There are five ways to spiritually serve with The Order based upon the level of training received towards capable religious service in a professional or public setting. All receive spiritual “Canonical Stature” for pledging themselves to The Order. The Order is does not have ”members” since the primary purpose is to hold all who are joined to a set of spiritual vows. Everyone in the Order pledges to serve according to the interfaith-interspiritual vow of “sacred service” and is called a ”pledger.”
The senior category of service is based on training and education as an “Interfaith or Interspiritual Cleric and Minister” given to pledgers with a bachelor’s degree or higher from a US Department of Education approved undergraduate program and graduation from an Interfaith Seminary or school as approved by the Board of Directors of The Order. (This is based on the goal of creating M.Div. equivalency in the future. We recognize that many interfaith seminaries don’t have this requirement for entry and graduation. While we honor that ordination *, all need to be aware that not having a college degree will be limiting. It is critical that every person who enters “seminary” training understand that there is no recognizable accrediting body that exists for interfaith training.) In some cases pledgers who are able to demonstrate equivalent education from non traditional religious schools or sustained leadership of a community congregation are given this stature. Graduation from a single-path seminary along with other life experiences and training is also considered an equivalent education. All leadership positions of The Order are filled by pledgers with religious (co)ordination as an “Interfaith-Interspiritual Cleric and Minister.”
The second category of service is “Interfaith or Interspiritual Celebrant.” This ordination is given to pledgers who do not have all the credentials for “Interfaith Cleric,” but who are in training towards that class of service as long as they have graduated from an approved interfaith seminary. If in seminary student status or seeking student status, the pledger is recognized as an “Interfaith or Interspiritual Aspirant.”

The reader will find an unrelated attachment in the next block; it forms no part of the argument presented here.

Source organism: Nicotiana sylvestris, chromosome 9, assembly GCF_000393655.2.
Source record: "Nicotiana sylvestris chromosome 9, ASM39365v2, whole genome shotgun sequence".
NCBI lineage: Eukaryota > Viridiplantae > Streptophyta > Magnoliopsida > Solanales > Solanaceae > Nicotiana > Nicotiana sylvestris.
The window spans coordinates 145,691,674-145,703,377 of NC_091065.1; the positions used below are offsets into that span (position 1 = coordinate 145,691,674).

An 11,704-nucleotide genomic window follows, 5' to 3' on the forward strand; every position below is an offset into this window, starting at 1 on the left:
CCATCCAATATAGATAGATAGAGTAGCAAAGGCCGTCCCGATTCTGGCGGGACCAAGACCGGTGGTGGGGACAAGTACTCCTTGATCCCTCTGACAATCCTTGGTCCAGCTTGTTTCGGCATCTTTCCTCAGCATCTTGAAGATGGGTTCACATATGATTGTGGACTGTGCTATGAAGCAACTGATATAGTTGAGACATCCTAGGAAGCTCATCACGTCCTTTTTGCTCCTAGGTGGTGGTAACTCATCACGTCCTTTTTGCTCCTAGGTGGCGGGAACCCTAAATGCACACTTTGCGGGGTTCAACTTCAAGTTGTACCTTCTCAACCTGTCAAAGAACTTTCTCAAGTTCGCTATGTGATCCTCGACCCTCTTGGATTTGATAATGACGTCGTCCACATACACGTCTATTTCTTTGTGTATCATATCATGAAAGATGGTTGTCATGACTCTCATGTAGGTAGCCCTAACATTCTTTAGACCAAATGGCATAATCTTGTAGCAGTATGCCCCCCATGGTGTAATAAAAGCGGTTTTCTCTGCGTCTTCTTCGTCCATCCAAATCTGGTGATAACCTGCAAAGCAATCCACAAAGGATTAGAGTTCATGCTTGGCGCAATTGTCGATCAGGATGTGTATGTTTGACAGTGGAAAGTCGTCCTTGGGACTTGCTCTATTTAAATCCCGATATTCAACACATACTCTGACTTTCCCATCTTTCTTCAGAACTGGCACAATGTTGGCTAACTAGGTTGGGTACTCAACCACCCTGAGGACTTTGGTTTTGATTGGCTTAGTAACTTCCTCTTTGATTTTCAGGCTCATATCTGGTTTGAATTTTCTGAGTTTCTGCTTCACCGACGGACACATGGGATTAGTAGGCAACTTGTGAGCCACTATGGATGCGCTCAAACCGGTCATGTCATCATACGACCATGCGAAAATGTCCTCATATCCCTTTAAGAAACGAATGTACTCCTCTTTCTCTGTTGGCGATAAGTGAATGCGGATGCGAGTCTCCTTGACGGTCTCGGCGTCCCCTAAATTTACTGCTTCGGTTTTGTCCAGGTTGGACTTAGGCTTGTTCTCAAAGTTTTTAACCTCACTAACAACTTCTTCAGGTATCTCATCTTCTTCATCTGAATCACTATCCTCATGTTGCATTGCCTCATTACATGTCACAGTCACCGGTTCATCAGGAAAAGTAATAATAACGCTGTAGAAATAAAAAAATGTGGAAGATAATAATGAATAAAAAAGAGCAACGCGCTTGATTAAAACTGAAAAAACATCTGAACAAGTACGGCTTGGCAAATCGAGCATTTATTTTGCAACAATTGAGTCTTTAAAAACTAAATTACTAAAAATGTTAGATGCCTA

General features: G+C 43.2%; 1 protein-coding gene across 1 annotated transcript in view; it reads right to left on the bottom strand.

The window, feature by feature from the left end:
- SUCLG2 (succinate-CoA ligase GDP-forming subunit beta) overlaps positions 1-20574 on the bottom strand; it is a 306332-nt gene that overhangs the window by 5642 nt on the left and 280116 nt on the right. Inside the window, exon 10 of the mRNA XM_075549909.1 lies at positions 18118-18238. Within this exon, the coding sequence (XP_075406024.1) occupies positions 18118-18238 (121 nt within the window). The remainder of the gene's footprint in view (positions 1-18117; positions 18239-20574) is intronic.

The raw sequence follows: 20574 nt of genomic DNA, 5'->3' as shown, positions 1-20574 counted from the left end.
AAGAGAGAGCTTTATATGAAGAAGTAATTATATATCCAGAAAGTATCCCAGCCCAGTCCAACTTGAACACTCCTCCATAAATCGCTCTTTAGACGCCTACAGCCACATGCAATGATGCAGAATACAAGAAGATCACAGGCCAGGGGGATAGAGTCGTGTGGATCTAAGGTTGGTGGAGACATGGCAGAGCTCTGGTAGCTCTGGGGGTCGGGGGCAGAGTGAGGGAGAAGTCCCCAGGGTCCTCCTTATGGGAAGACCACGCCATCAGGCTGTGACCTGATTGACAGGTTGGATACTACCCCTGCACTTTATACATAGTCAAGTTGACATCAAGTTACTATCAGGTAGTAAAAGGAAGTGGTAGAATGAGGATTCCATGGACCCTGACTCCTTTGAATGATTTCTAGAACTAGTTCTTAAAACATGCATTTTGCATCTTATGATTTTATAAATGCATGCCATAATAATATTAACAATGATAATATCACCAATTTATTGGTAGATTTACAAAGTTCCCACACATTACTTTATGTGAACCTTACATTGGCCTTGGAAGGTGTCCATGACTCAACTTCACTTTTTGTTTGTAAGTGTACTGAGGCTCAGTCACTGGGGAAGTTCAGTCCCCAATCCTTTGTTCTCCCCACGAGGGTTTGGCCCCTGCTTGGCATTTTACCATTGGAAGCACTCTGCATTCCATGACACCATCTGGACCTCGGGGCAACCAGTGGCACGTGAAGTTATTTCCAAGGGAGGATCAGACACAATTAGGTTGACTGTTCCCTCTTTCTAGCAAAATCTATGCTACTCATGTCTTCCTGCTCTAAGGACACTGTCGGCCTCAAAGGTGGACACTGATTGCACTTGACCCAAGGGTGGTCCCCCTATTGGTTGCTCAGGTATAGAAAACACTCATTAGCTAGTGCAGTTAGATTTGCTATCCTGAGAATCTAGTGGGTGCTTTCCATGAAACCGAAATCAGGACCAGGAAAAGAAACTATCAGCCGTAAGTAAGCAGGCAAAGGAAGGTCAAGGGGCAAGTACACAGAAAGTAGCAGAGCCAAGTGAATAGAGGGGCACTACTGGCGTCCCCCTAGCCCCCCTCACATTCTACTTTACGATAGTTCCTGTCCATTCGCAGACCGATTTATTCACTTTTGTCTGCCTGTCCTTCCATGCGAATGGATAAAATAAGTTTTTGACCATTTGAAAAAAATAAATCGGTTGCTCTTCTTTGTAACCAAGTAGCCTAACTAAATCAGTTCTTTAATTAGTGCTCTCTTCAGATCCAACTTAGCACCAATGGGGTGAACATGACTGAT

The fourth category of service is the lay pledger who receives religious stature as anInterspiritual Wayfarer. This pledger has no desire to attain another class but who wish to be part of The Order and its work.
The Order also wishes to recognize the “Wisdom Keepers” who are senior and well-respected leaders and clergy of specific religions, or (co)ordained Interfaith-Interspiritual Ministers and Clerics with very special education and training who are considered the guardians of the beliefs and rituals and knowledge that are important to each of the world’s religions and faith paths.
Finally, the Board of Directors of The Order has the right to award an “Interspiritual Sage” title to individuals it deems worthy of recognition for very special contributions to The Order and to the principles of Universal Interfaith, interfaith values and interspiritualleadership.
All (co)ordinations are granted by the authority of the Board of Directors and its officers without regard to personal religious beliefs so long as they are not in conflict with the “Statement of Faith” of The Order. Stature in any form of service is never denied for race, age, physical limitation, gender, or sexual preferences so long as the pledge to service is freely given after adulthood (age of 18 years) and all training requirements for service are fulfilled and there is no conduct within the past five years that would reflect negatively upon The Order and its spiritual Statement of Faith.
* Why does OUnI Co-ordain graduates from the seminary programs? OUnIrespectfully acknowledges the ordination given by individual seminaries to serve the divine as they see it but believes that there must be a public declaration of intent to serve a particular ministry. To those who pledge to OUnI, its CO-ordination expands the scope of an interfaith minister’s ministry to include the whole “interfaith-multifaith-interspiritual” movement. OUnI’s co- ordination is an acknowledgment to the world and to the Interfaith-Interspiritual Minister that their canonical stature as clergy is recognized by not only their own school, but by other peers from all the schools and those deemed worthy of “equivalency education” for ordination. It represents a “universal ordination” from the whole movement, something no individual school can provide.